According to the Justice Department, “[in] 2005 there were 3,145 black male sentenced prison inmates per 100,000 black males in the United States, compared to 1,244 Hispanic male inmates per 100,000 Hispanic males and 471 white male inmates per 100,000 white males.” This is important. The relative infrequency with which white Americans enter prison, particularly for extended periods of time, surely effects the political urgency of prison reform. Indeed, it’s likely the reason overall legislation pushes in the other direction — towards overcrowding and longer sentences and less rehabilitation.

Brent reproduces a letter about the invisibility of atheists in the US. Since atheists are impossible to immediately discern from theists, bigoted Christians can get away with assuming that everyone in their lives who is a good person shares their religion. Based on that, he urges atheists to come out publicly.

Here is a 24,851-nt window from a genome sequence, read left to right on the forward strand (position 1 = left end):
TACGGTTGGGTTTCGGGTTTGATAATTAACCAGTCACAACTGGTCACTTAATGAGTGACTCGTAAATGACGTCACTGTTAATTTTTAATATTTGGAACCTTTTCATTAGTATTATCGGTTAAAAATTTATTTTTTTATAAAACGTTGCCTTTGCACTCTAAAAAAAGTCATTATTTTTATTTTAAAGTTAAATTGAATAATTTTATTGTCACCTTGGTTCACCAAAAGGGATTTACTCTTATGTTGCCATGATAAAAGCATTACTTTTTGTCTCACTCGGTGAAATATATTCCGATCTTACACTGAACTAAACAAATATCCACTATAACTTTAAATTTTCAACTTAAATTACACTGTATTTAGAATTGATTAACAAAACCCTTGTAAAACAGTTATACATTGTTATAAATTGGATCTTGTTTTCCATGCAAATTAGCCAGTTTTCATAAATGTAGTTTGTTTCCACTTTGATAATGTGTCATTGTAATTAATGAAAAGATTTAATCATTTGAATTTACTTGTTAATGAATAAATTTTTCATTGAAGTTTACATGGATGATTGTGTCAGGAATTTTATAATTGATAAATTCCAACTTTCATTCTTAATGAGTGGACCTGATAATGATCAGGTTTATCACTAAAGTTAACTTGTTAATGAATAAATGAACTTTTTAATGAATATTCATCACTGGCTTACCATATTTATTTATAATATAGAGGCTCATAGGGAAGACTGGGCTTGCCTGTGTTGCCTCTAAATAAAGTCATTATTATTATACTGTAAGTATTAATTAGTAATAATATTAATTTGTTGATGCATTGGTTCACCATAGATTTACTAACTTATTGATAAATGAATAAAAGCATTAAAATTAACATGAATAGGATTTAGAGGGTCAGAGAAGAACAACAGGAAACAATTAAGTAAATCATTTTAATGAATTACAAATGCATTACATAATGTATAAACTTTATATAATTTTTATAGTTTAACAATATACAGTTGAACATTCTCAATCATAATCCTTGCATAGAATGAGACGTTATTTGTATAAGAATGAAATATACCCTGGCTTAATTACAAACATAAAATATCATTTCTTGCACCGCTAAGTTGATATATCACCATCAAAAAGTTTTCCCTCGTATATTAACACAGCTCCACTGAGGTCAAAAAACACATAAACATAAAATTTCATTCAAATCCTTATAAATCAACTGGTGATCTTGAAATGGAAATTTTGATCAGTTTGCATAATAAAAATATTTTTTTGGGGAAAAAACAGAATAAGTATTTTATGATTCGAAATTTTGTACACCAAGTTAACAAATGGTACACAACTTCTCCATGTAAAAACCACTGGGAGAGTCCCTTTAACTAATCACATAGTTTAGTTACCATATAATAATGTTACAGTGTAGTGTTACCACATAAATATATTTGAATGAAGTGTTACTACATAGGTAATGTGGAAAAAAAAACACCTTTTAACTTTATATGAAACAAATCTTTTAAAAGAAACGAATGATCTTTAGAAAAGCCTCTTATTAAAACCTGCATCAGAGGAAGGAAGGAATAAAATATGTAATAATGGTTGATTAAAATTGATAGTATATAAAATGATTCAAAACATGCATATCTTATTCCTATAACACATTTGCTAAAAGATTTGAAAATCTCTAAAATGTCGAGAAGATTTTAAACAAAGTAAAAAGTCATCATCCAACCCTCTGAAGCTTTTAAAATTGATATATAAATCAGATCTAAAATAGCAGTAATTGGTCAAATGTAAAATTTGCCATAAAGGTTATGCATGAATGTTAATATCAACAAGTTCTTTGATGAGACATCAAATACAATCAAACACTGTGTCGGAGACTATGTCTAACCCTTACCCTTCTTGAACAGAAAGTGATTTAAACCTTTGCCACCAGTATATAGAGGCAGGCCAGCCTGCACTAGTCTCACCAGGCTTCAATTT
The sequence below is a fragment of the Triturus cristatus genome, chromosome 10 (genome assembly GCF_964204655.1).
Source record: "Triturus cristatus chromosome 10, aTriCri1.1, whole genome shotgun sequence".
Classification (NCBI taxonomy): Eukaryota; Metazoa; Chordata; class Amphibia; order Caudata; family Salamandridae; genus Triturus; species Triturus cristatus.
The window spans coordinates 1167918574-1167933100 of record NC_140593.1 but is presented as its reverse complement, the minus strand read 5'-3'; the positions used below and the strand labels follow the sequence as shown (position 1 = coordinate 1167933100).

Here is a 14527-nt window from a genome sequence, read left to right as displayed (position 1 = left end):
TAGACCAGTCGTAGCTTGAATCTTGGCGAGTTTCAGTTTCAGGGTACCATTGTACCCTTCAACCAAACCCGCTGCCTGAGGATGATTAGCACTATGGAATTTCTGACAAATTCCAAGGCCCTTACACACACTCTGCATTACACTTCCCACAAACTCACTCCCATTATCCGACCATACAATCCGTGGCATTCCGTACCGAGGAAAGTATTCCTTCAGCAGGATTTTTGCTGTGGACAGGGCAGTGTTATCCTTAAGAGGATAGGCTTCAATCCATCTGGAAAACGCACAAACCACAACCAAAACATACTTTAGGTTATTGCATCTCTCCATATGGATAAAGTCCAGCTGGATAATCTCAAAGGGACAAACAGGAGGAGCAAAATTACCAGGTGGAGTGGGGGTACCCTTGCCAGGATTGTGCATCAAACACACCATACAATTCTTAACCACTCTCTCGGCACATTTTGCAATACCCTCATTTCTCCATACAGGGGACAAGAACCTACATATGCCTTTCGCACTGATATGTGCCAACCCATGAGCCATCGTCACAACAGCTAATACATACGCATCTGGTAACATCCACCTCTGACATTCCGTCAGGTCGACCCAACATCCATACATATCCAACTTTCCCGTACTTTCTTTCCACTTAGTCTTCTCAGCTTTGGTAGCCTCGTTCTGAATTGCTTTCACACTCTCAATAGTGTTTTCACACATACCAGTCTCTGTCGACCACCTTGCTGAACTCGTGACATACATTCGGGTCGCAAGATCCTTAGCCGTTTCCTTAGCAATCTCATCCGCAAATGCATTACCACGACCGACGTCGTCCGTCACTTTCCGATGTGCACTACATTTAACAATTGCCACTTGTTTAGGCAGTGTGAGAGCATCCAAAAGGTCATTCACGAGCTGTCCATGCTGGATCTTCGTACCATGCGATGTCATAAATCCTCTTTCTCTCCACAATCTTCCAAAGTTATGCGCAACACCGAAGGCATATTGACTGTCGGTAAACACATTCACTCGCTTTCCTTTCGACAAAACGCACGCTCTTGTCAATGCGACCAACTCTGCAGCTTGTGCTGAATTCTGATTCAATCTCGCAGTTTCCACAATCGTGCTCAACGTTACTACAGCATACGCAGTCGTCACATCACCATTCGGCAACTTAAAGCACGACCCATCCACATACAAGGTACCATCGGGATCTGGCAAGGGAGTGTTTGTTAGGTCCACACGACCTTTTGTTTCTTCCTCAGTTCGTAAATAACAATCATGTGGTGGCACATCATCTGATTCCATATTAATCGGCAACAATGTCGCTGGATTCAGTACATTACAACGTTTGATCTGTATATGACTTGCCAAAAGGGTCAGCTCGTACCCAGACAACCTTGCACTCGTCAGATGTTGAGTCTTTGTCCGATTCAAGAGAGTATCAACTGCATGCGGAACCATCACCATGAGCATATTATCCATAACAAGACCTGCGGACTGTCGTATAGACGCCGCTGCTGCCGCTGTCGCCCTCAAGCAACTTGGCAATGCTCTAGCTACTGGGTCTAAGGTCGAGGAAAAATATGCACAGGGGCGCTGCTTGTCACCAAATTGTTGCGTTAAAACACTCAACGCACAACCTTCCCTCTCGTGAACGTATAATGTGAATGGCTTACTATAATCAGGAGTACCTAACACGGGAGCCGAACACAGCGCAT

First, misconceptions about us abound because of this invisibility. People don’t realize that we are their doctor, their teacher, their spouse or the nice guy that just held the door for them. The only face of naturalism a person is likely to see is a militant one. Is there any doubt that the image of naturalists would improve overnight if politicians, stars and athletes would come out?

d of Lawyers, Guns and Money comments on a statement by Bill Kristol about Obama that makes Joe Biden look like the second coming of Martin Luther King, Rosa Parks, W. E. B. DuBois, and Frederick Douglass all rolled into one. Kristol says Obama would’ve supported pro-slavery politicians in the 1850s. d notes,